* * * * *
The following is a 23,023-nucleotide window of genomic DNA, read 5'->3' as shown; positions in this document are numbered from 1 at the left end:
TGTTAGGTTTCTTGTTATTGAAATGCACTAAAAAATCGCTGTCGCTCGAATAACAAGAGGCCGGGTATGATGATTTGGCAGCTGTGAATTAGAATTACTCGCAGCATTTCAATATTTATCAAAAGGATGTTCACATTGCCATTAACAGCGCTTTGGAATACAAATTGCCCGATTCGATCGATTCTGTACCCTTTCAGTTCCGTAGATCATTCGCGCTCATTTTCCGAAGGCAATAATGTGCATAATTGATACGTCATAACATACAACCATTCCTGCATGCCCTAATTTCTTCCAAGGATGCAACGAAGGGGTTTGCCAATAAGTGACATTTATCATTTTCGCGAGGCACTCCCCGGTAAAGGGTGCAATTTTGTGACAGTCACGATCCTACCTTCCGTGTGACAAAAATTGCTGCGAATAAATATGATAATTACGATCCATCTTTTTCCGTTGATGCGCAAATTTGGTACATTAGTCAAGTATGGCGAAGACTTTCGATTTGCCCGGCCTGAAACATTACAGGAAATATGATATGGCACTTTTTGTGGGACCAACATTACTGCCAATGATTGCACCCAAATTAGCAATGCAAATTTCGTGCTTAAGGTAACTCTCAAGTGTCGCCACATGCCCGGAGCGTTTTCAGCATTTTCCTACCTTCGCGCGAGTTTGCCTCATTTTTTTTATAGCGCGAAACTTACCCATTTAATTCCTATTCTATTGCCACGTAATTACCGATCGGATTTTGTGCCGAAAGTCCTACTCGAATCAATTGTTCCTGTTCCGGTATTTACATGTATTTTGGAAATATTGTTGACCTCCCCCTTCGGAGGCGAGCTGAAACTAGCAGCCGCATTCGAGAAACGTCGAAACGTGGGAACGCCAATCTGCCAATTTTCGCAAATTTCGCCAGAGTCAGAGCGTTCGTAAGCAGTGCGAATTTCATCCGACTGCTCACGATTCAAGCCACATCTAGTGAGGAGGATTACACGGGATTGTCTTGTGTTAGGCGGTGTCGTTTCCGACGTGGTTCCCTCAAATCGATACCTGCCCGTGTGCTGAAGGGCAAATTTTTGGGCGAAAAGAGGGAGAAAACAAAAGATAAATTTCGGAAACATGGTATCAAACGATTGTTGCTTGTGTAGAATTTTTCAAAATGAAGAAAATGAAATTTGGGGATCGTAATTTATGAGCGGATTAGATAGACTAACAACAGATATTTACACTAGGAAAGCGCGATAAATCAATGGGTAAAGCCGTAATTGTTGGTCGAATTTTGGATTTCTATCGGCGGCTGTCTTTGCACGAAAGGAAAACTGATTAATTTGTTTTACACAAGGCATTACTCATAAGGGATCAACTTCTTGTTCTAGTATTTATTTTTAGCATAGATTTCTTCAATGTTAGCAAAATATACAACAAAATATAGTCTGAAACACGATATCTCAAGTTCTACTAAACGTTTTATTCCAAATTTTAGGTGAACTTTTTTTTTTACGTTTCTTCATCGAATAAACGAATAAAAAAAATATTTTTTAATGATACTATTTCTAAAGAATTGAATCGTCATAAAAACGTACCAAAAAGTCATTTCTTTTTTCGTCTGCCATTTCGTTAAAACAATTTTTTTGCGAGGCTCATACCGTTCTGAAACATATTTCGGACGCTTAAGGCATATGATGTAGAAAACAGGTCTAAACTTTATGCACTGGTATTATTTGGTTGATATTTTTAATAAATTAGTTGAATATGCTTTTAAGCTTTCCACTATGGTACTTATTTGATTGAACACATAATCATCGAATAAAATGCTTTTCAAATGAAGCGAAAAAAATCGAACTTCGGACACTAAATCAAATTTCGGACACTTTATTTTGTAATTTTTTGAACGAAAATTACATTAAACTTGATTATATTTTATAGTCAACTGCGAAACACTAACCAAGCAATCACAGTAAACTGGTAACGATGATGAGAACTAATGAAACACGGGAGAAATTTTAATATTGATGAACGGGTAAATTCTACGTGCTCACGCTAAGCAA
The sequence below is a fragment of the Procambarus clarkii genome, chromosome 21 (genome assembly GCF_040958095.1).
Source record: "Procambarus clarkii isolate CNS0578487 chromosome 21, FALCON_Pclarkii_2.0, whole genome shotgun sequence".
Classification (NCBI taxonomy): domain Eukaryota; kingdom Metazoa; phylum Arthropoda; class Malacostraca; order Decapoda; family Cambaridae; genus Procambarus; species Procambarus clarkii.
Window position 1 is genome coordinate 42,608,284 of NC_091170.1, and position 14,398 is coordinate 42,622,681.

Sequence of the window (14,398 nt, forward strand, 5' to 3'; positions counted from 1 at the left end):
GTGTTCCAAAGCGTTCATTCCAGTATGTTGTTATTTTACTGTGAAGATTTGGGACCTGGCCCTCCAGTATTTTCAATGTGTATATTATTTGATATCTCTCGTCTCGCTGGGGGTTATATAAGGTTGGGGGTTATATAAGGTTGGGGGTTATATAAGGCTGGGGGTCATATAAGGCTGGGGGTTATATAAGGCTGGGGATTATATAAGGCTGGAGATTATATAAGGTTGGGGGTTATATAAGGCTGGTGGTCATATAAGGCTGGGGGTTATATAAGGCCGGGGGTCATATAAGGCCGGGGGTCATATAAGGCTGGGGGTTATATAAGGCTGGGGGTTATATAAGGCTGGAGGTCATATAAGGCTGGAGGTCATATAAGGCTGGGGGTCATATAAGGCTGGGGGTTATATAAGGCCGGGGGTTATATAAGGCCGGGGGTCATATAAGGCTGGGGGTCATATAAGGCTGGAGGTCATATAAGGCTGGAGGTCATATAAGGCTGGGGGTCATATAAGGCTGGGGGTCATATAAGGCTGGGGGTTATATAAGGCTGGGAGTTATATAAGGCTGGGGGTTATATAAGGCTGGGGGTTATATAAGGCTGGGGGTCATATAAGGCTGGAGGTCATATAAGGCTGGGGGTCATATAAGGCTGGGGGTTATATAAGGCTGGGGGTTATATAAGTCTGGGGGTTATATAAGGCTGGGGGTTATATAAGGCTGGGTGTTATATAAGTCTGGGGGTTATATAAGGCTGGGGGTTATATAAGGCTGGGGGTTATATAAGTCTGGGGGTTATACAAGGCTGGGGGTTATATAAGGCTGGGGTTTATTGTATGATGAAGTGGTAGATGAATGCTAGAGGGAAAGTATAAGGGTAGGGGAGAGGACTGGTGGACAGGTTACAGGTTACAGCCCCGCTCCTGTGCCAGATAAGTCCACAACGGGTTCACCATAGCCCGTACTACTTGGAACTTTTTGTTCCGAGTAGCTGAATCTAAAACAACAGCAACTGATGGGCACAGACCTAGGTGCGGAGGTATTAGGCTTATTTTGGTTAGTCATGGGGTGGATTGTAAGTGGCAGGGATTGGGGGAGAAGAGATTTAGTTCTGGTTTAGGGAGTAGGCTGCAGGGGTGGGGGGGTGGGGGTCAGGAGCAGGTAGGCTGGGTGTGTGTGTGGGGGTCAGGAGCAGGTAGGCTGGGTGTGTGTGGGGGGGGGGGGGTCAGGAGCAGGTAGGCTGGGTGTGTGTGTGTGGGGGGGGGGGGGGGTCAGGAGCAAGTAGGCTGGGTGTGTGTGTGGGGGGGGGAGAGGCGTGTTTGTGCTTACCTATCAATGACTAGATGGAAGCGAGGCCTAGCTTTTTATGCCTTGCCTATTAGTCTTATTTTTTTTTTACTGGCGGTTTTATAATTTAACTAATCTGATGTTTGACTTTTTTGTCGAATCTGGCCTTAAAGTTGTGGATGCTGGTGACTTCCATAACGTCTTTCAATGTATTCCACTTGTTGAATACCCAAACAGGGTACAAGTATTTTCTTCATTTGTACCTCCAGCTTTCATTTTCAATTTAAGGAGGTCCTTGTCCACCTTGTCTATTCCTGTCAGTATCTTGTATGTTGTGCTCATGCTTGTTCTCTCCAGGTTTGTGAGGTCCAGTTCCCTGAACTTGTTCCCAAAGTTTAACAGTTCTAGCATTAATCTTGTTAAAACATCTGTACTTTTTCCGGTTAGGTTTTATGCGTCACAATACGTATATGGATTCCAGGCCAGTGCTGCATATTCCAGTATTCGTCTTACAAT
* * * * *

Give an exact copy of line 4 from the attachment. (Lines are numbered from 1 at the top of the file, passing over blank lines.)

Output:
Source record: "Procambarus clarkii isolate CNS0578487 chromosome 21, FALCON_Pclarkii_2.0, whole genome shotgun sequence".